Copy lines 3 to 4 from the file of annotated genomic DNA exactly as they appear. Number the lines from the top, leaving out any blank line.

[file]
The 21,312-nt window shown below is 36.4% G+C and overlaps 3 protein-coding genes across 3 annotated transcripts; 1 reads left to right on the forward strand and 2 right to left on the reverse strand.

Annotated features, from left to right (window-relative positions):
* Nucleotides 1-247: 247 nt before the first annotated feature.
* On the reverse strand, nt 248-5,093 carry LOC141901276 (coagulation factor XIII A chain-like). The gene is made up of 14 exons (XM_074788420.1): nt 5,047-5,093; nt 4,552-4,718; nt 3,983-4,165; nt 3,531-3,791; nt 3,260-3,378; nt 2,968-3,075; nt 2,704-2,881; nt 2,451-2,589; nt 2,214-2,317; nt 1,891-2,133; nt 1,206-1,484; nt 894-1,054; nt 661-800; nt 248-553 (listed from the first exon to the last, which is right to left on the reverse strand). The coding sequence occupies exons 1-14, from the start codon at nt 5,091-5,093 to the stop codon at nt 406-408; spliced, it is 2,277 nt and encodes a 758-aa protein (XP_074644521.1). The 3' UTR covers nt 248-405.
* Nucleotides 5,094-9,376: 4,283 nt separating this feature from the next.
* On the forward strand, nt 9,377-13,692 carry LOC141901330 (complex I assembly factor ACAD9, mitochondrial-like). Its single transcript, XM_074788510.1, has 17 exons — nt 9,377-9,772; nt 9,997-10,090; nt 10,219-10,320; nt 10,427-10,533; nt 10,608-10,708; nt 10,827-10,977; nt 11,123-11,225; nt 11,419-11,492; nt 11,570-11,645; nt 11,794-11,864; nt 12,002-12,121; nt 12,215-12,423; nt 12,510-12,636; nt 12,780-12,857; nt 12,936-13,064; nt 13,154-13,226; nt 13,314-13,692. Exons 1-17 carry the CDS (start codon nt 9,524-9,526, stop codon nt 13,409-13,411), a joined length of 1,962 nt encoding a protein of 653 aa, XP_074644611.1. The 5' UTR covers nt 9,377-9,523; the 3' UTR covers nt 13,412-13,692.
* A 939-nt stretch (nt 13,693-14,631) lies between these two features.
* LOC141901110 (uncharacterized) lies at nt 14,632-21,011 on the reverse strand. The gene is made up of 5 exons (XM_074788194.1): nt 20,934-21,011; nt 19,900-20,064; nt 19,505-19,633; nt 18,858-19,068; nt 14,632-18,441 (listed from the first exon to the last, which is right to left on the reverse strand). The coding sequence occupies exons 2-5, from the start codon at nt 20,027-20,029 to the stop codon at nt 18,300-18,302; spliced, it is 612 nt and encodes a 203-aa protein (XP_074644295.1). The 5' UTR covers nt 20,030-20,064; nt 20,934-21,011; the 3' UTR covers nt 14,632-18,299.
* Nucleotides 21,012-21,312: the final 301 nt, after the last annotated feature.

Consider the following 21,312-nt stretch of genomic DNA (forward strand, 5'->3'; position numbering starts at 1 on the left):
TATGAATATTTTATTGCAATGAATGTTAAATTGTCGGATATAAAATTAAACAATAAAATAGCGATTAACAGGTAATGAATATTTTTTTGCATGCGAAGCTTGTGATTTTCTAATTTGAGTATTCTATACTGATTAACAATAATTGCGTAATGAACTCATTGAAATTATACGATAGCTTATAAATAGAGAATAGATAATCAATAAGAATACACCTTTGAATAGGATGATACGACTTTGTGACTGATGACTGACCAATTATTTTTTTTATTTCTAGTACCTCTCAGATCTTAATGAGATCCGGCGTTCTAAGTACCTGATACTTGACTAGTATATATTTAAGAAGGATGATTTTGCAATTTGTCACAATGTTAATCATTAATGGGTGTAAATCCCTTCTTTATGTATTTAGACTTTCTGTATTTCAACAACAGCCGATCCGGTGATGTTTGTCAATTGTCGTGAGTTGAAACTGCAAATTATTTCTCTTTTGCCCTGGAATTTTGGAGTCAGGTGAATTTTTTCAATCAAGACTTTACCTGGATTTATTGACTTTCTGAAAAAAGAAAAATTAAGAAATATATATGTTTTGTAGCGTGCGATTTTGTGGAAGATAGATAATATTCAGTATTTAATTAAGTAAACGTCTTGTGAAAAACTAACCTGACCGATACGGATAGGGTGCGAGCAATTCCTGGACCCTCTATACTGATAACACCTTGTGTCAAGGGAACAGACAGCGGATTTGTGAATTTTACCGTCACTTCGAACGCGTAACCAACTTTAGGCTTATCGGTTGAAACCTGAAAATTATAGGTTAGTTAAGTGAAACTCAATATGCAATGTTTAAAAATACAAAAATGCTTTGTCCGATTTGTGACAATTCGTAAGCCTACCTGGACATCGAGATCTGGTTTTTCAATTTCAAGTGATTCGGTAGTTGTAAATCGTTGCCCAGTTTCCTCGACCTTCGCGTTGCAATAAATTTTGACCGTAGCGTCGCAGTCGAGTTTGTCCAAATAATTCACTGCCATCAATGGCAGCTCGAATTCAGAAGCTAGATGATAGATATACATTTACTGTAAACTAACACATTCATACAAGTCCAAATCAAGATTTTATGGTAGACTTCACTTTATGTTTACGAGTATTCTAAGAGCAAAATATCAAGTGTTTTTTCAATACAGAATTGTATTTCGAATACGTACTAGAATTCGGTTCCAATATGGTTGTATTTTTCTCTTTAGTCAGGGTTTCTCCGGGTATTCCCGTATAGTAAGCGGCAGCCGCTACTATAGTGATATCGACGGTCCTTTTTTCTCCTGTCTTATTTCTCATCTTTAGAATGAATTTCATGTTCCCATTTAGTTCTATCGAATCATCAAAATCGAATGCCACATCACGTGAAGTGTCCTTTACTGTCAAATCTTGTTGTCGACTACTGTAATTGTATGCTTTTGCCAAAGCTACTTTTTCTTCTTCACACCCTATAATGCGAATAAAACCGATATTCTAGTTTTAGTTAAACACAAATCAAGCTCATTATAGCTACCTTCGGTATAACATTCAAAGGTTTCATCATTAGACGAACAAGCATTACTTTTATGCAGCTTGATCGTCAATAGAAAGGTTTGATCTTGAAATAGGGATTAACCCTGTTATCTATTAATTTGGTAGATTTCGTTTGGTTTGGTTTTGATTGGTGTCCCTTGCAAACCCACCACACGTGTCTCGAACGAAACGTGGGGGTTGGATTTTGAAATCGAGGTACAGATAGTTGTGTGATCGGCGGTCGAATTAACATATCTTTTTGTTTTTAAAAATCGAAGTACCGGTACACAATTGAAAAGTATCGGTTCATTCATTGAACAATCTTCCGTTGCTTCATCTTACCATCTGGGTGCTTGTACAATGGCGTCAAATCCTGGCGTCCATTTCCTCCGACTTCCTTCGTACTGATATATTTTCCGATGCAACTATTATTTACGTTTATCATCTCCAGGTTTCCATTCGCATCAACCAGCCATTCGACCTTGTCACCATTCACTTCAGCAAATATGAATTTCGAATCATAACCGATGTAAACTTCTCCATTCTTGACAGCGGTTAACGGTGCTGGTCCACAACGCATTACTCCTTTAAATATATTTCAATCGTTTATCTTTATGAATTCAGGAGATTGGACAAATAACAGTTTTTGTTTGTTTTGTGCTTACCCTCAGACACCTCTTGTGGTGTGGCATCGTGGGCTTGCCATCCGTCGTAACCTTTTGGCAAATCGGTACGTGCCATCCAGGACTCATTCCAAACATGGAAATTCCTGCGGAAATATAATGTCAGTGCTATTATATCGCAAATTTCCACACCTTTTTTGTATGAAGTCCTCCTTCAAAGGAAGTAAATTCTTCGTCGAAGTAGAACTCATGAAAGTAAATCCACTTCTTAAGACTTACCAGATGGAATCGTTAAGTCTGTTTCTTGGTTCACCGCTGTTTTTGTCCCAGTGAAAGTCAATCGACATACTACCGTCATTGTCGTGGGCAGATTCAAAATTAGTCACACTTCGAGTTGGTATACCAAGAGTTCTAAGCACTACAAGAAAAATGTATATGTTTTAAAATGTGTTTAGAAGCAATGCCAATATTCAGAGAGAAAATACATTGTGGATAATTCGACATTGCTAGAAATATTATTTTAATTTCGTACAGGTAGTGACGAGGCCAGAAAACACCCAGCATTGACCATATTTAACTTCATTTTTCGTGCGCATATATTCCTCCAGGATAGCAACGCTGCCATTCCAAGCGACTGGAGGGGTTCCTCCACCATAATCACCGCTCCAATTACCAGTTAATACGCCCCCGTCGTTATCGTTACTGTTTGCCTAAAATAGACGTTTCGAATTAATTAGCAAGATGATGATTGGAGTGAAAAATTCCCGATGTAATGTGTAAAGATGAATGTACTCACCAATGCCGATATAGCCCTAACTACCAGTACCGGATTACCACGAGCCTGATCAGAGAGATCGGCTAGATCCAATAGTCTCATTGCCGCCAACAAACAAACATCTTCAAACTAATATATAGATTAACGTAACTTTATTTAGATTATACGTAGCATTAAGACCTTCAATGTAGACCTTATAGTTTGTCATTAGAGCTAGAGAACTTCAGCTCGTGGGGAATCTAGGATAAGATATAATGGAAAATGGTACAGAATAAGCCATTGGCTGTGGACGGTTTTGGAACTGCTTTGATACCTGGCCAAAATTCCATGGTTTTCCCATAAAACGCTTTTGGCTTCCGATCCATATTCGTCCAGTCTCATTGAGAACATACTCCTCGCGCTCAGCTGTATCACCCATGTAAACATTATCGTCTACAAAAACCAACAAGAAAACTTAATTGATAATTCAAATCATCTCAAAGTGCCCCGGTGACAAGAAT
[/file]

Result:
* Nucleotides 1-247: 247 nt before the first annotated feature.
* On the reverse strand, nt 248-5,093 carry LOC141901276 (coagulation factor XIII A chain-like). The gene is made up of 14 exons (XM_074788420.1): nt 5,047-5,093; nt 4,552-4,718; nt 3,983-4,165; nt 3,531-3,791; nt 3,260-3,378; nt 2,968-3,075; nt 2,704-2,881; nt 2,451-2,589; nt 2,214-2,317; nt 1,891-2,133; nt 1,206-1,484; nt 894-1,054; nt 661-800; nt 248-553 (listed from the first exon to the last, which is right to left on the reverse strand). The coding sequence occupies exons 1-14, from the start codon at nt 5,091-5,093 to the stop codon at nt 406-408; spliced, it is 2,277 nt and encodes a 758-aa protein (XP_074644521.1). The 3' UTR covers nt 248-405.